Wednesday, December 30, 2009
"It's just life..."
Yesterday my friend and fellow blogger Diogenes Kuhr got something off her chest about the perception that Second Life residents have no "First Life." You can read it in its entirety here.
But since Blogger seems to have something against letting Mac users comment on other people's blogs, I'm posting my comments in my own blog. Which is probably for the best, because usually my responses end up meandering off course.
Dio's post got me thinking when she said that this time of year can be tough for SLers who visit family and try to explain this "other life" to them. "...and they kind of smile, while their eyes regard you with this mixture of pity, contempt and confusion. And maybe even fear." I had to laugh, because since I have a smallish family and live close to most of my relatives, I get that a lot myself all year round.
What it really got me contemplating, though, was the notion that this time of year actually proves what a wonderful platform SL is and its potentials.
For many people who don't have families, who don't have close relationships with their families, or can't afford to travel to see their families, this can be a lonely time of year.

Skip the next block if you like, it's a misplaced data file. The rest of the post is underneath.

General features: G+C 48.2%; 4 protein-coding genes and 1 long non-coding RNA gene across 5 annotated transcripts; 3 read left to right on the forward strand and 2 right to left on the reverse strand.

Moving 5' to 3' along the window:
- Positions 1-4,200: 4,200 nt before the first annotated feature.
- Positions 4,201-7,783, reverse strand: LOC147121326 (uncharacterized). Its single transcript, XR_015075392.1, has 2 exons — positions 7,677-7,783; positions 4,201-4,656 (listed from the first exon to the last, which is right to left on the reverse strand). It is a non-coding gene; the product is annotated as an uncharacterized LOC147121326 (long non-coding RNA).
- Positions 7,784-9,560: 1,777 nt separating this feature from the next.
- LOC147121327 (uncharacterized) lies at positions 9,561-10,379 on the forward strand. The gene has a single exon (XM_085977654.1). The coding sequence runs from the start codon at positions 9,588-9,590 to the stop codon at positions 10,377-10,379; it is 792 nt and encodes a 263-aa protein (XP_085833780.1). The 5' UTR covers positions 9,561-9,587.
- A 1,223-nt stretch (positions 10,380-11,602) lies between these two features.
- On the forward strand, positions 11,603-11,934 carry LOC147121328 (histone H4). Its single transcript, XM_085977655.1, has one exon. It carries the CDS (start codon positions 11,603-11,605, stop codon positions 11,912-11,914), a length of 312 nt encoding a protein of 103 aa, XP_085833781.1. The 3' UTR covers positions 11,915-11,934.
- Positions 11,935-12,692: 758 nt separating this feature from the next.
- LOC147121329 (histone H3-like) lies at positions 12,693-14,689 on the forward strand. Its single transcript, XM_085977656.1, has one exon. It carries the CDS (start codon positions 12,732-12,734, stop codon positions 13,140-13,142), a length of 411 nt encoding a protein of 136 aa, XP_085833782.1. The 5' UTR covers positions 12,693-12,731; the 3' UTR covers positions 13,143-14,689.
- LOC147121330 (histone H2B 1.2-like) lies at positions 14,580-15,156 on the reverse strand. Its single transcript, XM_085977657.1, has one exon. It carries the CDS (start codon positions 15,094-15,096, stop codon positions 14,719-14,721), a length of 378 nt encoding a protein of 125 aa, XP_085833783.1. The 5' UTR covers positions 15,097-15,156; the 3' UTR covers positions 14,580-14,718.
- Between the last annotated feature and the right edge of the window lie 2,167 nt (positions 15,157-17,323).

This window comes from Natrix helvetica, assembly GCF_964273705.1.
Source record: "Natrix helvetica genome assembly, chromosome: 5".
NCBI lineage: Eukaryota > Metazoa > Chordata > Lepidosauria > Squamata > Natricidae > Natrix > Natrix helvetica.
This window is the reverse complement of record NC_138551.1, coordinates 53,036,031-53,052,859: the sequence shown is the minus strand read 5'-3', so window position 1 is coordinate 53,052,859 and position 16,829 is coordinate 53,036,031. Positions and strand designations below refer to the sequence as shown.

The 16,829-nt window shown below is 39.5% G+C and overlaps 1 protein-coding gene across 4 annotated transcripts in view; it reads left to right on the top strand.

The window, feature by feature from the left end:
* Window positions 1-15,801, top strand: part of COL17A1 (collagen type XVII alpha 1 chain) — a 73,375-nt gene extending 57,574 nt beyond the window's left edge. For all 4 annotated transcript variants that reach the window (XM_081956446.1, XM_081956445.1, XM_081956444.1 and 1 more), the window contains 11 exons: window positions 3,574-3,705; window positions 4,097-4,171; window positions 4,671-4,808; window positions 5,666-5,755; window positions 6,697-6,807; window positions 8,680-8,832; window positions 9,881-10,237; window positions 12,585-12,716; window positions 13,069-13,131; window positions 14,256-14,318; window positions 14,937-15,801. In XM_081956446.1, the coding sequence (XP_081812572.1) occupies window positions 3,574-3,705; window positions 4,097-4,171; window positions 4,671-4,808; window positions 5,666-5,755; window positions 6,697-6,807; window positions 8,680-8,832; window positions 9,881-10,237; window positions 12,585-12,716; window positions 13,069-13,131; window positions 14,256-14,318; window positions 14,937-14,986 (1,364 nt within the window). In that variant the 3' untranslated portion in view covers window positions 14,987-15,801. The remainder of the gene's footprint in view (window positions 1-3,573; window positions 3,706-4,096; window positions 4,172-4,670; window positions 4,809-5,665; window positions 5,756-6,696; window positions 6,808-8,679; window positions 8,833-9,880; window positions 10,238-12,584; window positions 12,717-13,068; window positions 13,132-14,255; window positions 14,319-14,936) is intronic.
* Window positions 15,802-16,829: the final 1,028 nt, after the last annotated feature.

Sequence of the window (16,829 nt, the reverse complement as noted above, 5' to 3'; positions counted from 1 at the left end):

Sure, in "real life" you can exchange phone calls, emails and Christmas cards with family and friends, but it's not the same as seeing them. The SL experience, however, gives you the next best thing.
Many folks spent Christmas *in* SL this year, having dinner, opening presents, leaving cookies and milk for Santa. They spent it with friends and family, some from SL and some even from RL. To me, that's the closest thing to "real" that you can get.
SL is also responsible for the happy Christmas an SL acquaintance of mine got this year. After marrying her SL partner in RL, thanks to help from her SL friends, she and her son were able to make the trip overseas to reunite with her husband. They were a day late for Christmas, but the three of them are now finally together as a family. What better gift could that be?
So while we may "live" in a pixelated world, there are flesh and blood people behind every one of those IP addresses that log on. It's really no different than texting or using Twitter or Facebook to communicate.
If anything, SL offers more intimate and meaningful interaction than those communication services, because it not only happens in real time, it also provides a rich visual experience and a deeper context to the communication.
You may not be seeing the "real" physical person via a webcam or photograph, but through an avatar, what you *do* see is even more revealing about a person. The avatar is a virtual manifestation of how we really see ourselves, deep down, and how we would like others to see us.
Yes, there are plenty of ethically challenged and morally bankrupt dickheads in SL, and at times it can be a struggle, without benefit of body language, to accurately interpret whether someone is trying to insult you or is being sarcastic. For the most part, however, Second Life is really just an enhancement of our "First Life." A "Second Home," as it were.
I know I feel the richer for having moved in.